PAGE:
"sdp": "SDP:\nv=0\r\no=- 1620204694595500 1 IN IP4 xxx.xxx.xxx.xxx\r\ns=Matroska video+audio+(optional)subtitles, streamed by the LIVE555 Media Server\r\ni=media/camera-300s.mkv\r\nt=0 0\r\na=tool:LIVE555 Streaming Media v2020.08.19\r\na=type:broadcast\r\na=control:*\r\na=range:npt=0-300.000\r\na=x-qt-text-nam:Matroska video+audio+(optional)subtitles, streamed by the LIVE555 Media Server\r\na=x-qt-text-inf:media/camera-300s.mkv\r\nm=video 0 RTP/AVP 96\r\nc=IN IP4 0.0.0.0\r\nb=AS:500\r\na=rtpmap:96 H264/90000\r\na=fmtp:96 packetization-mode=1;profile-level-id=4D0029;sprop-parameter-sets=Z00AKeKQCgC3YC3AQEBpB4kRUA==,aO48gA==\r\na=control:track1\r\n"
}

In the preceding output:

  • The message is a diagnostics event, MediaSessionEstablished. It indicates that the RTSP source node (the subject) connected with the RTSP simulator and has begun to receive a (simulated) live feed.
  • The sdp section contains data about the diagnostics event. In this case, the data comprises the Session Description Protocol (SDP) details.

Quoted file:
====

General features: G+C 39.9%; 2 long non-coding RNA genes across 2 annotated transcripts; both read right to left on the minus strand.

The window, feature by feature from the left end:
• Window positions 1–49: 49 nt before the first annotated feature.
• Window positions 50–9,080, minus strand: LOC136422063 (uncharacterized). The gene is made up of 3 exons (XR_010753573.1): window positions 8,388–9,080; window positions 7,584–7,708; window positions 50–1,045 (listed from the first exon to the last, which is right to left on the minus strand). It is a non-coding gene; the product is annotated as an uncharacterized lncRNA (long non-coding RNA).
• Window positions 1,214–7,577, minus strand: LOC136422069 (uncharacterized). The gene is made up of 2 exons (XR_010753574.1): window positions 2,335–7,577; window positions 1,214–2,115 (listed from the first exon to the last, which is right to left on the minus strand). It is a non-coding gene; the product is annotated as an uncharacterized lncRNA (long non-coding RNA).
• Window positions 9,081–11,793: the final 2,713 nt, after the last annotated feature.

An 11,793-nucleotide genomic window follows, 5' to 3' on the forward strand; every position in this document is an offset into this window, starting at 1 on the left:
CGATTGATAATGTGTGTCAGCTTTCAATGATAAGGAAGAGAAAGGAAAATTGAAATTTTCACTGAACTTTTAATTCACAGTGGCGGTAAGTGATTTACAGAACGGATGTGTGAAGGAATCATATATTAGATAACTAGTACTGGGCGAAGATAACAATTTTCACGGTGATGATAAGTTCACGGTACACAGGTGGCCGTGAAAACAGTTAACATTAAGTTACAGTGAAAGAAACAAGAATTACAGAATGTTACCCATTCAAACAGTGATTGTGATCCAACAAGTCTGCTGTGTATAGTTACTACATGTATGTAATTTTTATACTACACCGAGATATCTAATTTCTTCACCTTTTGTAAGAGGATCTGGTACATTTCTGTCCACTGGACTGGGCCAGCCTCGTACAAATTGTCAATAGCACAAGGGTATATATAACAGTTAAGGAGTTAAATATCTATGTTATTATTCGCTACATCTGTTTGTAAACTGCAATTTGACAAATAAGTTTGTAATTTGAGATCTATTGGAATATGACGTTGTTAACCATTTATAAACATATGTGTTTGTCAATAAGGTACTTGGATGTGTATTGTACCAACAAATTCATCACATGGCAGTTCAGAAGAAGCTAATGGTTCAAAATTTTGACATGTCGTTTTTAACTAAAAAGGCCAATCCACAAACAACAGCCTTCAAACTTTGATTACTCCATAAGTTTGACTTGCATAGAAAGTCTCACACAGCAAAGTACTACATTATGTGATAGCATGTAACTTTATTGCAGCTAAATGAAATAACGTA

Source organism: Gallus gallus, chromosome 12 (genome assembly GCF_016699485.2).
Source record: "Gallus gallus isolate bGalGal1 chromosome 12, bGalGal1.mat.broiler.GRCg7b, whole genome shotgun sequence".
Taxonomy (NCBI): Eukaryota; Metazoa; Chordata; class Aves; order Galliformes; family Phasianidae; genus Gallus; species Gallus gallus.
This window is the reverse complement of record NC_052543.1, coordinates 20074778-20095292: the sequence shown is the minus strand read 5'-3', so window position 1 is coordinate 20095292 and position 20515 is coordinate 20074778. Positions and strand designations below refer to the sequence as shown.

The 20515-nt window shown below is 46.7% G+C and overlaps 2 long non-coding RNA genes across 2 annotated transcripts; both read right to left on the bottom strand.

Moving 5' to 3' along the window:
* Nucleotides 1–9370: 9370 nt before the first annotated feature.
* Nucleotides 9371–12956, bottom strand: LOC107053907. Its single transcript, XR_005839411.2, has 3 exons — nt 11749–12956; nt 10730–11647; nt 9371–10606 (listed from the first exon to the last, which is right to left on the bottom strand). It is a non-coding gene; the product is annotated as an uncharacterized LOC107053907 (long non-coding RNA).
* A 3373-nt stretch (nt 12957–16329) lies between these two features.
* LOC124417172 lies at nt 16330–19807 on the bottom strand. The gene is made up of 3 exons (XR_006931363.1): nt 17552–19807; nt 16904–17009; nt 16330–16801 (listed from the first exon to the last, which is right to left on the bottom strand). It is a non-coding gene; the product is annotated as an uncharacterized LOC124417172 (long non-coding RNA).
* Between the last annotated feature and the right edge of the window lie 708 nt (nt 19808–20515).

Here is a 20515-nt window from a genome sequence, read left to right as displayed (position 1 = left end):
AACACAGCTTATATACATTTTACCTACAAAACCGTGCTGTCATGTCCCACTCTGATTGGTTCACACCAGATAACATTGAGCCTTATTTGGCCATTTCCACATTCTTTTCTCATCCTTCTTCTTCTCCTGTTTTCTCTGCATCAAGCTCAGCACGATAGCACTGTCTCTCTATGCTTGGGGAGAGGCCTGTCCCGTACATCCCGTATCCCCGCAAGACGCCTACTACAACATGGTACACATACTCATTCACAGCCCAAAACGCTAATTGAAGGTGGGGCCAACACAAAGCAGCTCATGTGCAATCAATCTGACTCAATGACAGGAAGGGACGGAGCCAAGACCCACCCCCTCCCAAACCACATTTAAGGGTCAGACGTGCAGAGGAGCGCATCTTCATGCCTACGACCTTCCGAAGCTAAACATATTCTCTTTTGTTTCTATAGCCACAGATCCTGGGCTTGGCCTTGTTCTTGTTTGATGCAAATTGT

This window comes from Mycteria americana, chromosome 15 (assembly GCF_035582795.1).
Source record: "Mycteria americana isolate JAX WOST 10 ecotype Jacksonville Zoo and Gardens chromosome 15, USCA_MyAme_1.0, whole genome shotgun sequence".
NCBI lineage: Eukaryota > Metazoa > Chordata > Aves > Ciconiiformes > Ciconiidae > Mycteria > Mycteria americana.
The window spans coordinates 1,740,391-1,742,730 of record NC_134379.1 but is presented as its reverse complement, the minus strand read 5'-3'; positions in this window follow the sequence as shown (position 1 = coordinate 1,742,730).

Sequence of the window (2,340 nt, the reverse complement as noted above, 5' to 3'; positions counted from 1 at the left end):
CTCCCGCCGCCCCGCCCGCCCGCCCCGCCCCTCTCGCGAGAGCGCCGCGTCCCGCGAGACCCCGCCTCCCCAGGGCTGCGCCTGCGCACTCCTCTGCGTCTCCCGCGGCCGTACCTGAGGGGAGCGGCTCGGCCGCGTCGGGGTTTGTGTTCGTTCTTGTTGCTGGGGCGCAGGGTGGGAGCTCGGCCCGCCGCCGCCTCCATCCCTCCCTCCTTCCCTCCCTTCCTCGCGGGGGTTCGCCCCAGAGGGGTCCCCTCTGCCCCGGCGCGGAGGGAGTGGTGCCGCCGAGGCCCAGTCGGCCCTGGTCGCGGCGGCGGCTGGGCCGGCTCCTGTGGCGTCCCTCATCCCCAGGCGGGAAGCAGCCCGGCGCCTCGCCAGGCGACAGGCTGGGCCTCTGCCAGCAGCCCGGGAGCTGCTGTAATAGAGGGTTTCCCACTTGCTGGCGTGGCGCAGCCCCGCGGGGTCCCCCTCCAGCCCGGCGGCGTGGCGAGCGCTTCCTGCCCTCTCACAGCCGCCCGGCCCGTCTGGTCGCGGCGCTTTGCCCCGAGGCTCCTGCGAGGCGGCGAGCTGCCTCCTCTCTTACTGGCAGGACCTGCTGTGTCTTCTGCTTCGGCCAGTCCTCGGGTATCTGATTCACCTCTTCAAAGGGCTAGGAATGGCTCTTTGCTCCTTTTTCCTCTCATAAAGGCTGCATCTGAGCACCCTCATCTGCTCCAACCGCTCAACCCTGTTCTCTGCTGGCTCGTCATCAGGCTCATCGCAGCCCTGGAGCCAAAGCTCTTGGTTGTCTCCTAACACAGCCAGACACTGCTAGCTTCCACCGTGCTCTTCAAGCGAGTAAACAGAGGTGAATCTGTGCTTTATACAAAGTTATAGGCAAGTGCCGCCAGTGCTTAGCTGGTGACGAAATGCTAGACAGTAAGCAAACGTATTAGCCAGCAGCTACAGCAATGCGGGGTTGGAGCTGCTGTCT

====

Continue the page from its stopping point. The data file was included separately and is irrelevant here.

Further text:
Inference event

The gRPC extension processor node receives inference results from the Intel OpenVINO™ DL Streamer – Edge AI Extension. It then emits the results through the IoT Hub message sink node as inference events.

In these events, the type is set to entity to indicate it's an entity, such as a car or truck.

In the following example, a vehicle was detected, with a confidence values above 0.9.

[IoTHubMonitor] [3:10:23 PM] Message received from [avasample-iot-edge-device/avaedge]:
{
  "timestamp": 145819820073974,
  "inferences": [
    {
      "type": "entity",
      "subtype": "vehicleDetection",
      "entity": {
        "tag": {
          "value": "vehicle",
          "confidence": 0.9147264
        },
        "box": {
          "l": 0.6853116,
          "t": 0.5035262,
          "w": 0.04322505,
          "h": 0.03426218
        }
      }
    }

In the messages, notice the following details:

  • The body section contains data about the analytics event. In this case, the event is an inference event, so the body contains inferences data.
  • The inferences section indicates that the type is entity. This section includes additional data about the entity.

Clean up resources

If you intend to try other quickstarts or tutorials, keep the resources you created. Otherwise, go to the Azure portal, go to your resource groups, select the resource group where you ran this tutorial, and delete all the resources.

Next steps

Review additional challenges for advanced users: